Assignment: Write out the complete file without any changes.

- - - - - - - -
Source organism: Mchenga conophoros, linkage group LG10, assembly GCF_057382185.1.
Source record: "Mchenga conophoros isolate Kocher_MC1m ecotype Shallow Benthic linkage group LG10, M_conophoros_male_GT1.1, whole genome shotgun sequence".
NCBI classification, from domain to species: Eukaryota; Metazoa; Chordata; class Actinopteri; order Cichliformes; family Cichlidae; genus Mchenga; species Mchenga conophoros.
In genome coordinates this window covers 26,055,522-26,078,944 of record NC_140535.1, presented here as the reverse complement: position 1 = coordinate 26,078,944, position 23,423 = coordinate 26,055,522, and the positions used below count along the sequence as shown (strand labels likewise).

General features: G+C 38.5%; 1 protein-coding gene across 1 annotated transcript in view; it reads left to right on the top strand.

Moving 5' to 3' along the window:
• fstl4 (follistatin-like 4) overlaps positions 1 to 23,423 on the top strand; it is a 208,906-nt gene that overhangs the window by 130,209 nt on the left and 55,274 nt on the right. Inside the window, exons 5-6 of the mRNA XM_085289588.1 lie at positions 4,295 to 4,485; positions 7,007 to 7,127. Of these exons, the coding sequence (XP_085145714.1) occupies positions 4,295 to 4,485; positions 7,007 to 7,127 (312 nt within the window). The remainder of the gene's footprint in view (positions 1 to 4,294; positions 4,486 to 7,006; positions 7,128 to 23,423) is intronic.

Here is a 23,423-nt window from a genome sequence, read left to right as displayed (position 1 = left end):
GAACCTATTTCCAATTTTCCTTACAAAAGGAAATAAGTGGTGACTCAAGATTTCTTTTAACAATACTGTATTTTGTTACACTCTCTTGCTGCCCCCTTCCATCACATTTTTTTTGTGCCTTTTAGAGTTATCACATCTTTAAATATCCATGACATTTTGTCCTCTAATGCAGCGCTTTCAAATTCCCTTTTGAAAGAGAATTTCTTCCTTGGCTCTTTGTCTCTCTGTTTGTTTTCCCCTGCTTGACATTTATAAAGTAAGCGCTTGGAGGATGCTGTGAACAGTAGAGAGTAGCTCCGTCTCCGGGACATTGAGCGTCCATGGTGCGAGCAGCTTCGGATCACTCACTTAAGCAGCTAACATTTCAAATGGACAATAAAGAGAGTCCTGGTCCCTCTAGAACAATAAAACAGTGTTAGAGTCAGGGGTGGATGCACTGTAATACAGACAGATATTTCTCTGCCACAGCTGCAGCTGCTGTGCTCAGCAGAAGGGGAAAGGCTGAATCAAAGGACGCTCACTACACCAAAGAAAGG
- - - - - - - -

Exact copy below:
Source organism: Mchenga conophoros, linkage group LG10, assembly GCF_057382185.1.
Source record: "Mchenga conophoros isolate Kocher_MC1m ecotype Shallow Benthic linkage group LG10, M_conophoros_male_GT1.1, whole genome shotgun sequence".
NCBI classification, from domain to species: Eukaryota; Metazoa; Chordata; class Actinopteri; order Cichliformes; family Cichlidae; genus Mchenga; species Mchenga conophoros.
In genome coordinates this window covers 26,055,522-26,078,944 of record NC_140535.1, presented here as the reverse complement: position 1 = coordinate 26,078,944, position 23,423 = coordinate 26,055,522, and the positions used below count along the sequence as shown (strand labels likewise).

General features: G+C 38.5%; 1 protein-coding gene across 1 annotated transcript in view; it reads left to right on the top strand.

Moving 5' to 3' along the window:
• fstl4 (follistatin-like 4) overlaps positions 1 to 23,423 on the top strand; it is a 208,906-nt gene that overhangs the window by 130,209 nt on the left and 55,274 nt on the right. Inside the window, exons 5-6 of the mRNA XM_085289588.1 lie at positions 4,295 to 4,485; positions 7,007 to 7,127. Of these exons, the coding sequence (XP_085145714.1) occupies positions 4,295 to 4,485; positions 7,007 to 7,127 (312 nt within the window). The remainder of the gene's footprint in view (positions 1 to 4,294; positions 4,486 to 7,006; positions 7,128 to 23,423) is intronic.

Here is a 23,423-nt window from a genome sequence, read left to right as displayed (position 1 = left end):
GAACCTATTTCCAATTTTCCTTACAAAAGGAAATAAGTGGTGACTCAAGATTTCTTTTAACAATACTGTATTTTGTTACACTCTCTTGCTGCCCCCTTCCATCACATTTTTTTTGTGCCTTTTAGAGTTATCACATCTTTAAATATCCATGACATTTTGTCCTCTAATGCAGCGCTTTCAAATTCCCTTTTGAAAGAGAATTTCTTCCTTGGCTCTTTGTCTCTCTGTTTGTTTTCCCCTGCTTGACATTTATAAAGTAAGCGCTTGGAGGATGCTGTGAACAGTAGAGAGTAGCTCCGTCTCCGGGACATTGAGCGTCCATGGTGCGAGCAGCTTCGGATCACTCACTTAAGCAGCTAACATTTCAAATGGACAATAAAGAGAGTCCTGGTCCCTCTAGAACAATAAAACAGTGTTAGAGTCAGGGGTGGATGCACTGTAATACAGACAGATATTTCTCTGCCACAGCTGCAGCTGCTGTGCTCAGCAGAAGGGGAAAGGCTGAATCAAAGGACGCTCACTACACCAAAGAAAGG